The songs' spikes follow the conclusion of The Tragically Hip's summer tour, which drew added attention due to the dire health condition of lead singer Gord Downie. In May, the artist revealed that he had terminal brain cancer and would be embarking on a 15-stop summer tour with the band throughout Canada. The final stop in Kingston, Ontario, the group's hometown, was on Aug. 20, and "Century" was the last song in the set. Although it hasn't been confirmed by the band, it has been widely reported that the Kingston show was the band's farewell concert.
The LyricFind Global and LyricFind U.S. charts rank the fastest momentum-gaining tracks in lyric-search queries globally and in the U.S., respectively, provided by LyricFind. The Global chart includes queries from all countries except the U.S. The company is the world's leader in licensed lyrics, with data provided by more than 4,000 publishers and utilized by more than 100 services, including Amazon, Pandora, Deezer, Shazam, Microsoft, Yahoo, SoundHound and iHeartRadio.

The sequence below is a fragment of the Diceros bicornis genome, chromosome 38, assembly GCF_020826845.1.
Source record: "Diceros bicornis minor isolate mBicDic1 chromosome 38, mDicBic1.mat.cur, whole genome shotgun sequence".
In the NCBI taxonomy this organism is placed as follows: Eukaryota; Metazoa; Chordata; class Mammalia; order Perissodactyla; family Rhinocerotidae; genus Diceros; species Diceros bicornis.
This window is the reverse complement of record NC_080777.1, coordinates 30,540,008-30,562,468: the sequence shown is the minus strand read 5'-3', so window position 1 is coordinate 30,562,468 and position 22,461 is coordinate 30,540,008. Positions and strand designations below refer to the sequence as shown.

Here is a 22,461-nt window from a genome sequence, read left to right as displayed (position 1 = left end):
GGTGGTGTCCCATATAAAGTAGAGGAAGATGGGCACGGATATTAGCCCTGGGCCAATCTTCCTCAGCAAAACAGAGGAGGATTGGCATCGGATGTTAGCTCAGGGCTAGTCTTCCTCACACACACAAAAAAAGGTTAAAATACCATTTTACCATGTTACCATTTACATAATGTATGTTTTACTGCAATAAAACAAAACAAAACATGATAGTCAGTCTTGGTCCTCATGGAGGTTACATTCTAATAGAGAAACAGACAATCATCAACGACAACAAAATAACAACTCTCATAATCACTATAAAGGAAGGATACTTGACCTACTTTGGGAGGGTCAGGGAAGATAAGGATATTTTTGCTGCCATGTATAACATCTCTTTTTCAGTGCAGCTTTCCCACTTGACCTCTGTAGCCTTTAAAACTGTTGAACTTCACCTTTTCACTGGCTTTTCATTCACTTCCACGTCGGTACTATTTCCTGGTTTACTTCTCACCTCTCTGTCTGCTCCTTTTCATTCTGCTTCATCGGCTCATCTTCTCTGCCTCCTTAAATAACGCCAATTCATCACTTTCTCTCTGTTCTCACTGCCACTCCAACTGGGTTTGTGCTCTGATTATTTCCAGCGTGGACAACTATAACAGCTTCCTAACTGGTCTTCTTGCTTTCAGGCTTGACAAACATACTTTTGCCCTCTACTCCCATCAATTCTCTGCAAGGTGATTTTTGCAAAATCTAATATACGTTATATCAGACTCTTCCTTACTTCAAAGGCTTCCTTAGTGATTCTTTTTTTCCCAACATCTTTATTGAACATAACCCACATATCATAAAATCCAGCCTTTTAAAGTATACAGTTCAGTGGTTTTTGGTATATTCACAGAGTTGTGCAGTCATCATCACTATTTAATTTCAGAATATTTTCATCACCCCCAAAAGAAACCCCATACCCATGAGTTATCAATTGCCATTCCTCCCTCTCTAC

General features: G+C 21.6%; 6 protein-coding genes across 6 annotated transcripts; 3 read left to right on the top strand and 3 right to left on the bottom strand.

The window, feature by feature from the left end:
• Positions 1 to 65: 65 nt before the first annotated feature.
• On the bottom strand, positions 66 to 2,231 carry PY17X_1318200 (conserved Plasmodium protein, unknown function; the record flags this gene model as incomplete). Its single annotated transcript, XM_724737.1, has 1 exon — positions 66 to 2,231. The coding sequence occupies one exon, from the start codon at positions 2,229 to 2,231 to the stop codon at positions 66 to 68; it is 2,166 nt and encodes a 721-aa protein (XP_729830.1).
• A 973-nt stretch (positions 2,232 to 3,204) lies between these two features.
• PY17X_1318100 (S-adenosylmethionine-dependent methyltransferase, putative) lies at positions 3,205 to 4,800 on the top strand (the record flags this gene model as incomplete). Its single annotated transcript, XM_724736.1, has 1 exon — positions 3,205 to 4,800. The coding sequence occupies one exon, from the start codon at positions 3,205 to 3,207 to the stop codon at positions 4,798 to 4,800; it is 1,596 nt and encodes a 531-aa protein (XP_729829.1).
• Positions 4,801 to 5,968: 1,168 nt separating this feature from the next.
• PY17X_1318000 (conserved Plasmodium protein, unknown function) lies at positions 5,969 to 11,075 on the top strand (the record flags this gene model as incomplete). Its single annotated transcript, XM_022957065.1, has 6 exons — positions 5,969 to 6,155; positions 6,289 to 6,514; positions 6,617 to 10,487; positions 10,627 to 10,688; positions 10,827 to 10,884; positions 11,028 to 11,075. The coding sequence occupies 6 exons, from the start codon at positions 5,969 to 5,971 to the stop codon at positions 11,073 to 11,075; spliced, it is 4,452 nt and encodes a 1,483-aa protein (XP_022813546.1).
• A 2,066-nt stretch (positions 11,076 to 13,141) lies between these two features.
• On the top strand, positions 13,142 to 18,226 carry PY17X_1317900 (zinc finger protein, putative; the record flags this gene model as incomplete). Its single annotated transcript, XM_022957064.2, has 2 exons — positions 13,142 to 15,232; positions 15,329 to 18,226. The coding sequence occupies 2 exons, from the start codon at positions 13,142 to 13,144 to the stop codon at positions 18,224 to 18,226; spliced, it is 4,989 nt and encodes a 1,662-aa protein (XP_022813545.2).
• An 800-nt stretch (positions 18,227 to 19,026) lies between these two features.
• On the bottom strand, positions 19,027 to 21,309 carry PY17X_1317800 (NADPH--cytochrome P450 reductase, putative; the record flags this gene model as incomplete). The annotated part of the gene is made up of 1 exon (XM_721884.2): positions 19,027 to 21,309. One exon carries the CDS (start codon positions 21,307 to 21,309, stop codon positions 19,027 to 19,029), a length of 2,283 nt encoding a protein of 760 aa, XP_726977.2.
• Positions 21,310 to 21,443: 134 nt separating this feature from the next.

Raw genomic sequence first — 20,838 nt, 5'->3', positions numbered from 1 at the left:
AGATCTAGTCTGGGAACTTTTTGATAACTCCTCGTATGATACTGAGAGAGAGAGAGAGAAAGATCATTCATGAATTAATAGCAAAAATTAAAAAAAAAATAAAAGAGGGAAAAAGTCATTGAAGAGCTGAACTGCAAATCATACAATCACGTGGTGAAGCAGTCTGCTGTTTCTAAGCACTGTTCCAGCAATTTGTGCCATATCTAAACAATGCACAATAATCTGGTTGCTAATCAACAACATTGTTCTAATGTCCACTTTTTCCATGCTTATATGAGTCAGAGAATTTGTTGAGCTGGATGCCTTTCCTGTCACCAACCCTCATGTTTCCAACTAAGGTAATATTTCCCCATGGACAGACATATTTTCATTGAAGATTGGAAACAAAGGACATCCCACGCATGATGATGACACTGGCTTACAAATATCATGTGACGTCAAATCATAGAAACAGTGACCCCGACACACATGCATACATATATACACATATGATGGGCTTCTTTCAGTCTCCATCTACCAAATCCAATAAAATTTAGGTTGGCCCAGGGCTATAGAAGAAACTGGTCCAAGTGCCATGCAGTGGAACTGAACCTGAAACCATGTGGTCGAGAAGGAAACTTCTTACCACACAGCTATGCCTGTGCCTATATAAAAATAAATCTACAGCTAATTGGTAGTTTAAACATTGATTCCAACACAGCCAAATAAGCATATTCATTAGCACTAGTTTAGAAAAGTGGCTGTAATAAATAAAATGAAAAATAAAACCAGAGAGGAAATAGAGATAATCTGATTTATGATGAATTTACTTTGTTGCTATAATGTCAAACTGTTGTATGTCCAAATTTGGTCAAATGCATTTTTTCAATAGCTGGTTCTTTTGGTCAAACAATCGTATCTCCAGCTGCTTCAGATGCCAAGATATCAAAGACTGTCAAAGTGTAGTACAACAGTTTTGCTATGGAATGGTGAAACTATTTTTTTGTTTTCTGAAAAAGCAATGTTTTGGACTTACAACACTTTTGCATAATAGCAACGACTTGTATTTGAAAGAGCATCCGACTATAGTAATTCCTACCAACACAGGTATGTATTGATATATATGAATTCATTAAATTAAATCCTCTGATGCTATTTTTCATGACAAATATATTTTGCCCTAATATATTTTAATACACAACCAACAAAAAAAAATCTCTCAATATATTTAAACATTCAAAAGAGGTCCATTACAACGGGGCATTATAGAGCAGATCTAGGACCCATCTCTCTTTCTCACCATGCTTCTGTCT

The Tragically Hip Feel the Canadian Love at Last of 3 Toronto Concerts
While the group has scored much of its success on Canadian charts, its song "Courage" found U.S. audiences, peaking at No. 16 on both Alternative Songs and Mainstream Rock Songs in 1993. The track became the third of four Mainstream Rock Songs hits for the band, following "New Orleans is Sinking" (No. 30, 1990) and "Three Pistols" (No. 43, 1991). In 1998, "Poets" peaked at No. 39.
Eight of The Tragically Hip's 13 studio albums charted on the Billboard 200, beginning with its first, Up to Here, in 1990 (peaking at No. 170). The new Man Machine Poem spent a week at No. 179 (July 9). The band logged its best rank, No. 129, with 2012's Now for Plan A. Man Machine Poem also debuted and peaked at No. 22 on the Top Rock Albums chart, selling 4,000 copies in its first week, according to Nielsen Music.
Watch The Tragically Hip's final performance on Aug. 20 below.